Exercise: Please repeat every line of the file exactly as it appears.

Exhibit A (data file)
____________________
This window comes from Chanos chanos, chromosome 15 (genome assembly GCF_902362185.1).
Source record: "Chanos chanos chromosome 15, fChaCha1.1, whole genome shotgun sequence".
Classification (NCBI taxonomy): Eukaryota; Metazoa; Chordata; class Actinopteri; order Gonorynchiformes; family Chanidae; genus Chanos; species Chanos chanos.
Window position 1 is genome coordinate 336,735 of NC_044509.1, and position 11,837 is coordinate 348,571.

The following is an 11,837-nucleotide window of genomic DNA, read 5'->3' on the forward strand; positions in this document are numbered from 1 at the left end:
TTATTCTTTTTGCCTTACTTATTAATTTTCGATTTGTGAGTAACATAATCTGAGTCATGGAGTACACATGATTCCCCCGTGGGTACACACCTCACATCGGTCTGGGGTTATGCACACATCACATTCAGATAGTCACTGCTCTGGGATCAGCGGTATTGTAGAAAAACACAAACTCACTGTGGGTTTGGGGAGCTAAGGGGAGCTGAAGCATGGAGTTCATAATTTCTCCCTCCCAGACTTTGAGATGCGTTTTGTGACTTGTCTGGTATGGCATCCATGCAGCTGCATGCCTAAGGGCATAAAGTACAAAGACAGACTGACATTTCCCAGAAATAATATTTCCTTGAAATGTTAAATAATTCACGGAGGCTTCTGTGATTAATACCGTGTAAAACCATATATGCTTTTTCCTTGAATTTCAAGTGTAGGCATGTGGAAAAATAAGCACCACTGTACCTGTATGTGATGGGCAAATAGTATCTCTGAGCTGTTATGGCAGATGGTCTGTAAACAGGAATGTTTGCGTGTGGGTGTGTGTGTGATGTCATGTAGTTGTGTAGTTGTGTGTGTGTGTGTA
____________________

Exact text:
This window comes from Chanos chanos, chromosome 15 (genome assembly GCF_902362185.1).
Source record: "Chanos chanos chromosome 15, fChaCha1.1, whole genome shotgun sequence".
Classification (NCBI taxonomy): Eukaryota; Metazoa; Chordata; class Actinopteri; order Gonorynchiformes; family Chanidae; genus Chanos; species Chanos chanos.
Window position 1 is genome coordinate 336,735 of NC_044509.1, and position 11,837 is coordinate 348,571.

The following is an 11,837-nucleotide window of genomic DNA, read 5'->3' on the forward strand; positions in this document are numbered from 1 at the left end:
TTATTCTTTTTGCCTTACTTATTAATTTTCGATTTGTGAGTAACATAATCTGAGTCATGGAGTACACATGATTCCCCCGTGGGTACACACCTCACATCGGTCTGGGGTTATGCACACATCACATTCAGATAGTCACTGCTCTGGGATCAGCGGTATTGTAGAAAAACACAAACTCACTGTGGGTTTGGGGAGCTAAGGGGAGCTGAAGCATGGAGTTCATAATTTCTCCCTCCCAGACTTTGAGATGCGTTTTGTGACTTGTCTGGTATGGCATCCATGCAGCTGCATGCCTAAGGGCATAAAGTACAAAGACAGACTGACATTTCCCAGAAATAATATTTCCTTGAAATGTTAAATAATTCACGGAGGCTTCTGTGATTAATACCGTGTAAAACCATATATGCTTTTTCCTTGAATTTCAAGTGTAGGCATGTGGAAAAATAAGCACCACTGTACCTGTATGTGATGGGCAAATAGTATCTCTGAGCTGTTATGGCAGATGGTCTGTAAACAGGAATGTTTGCGTGTGGGTGTGTGTGTGATGTCATGTAGTTGTGTAGTTGTGTGTGTGTGTGTA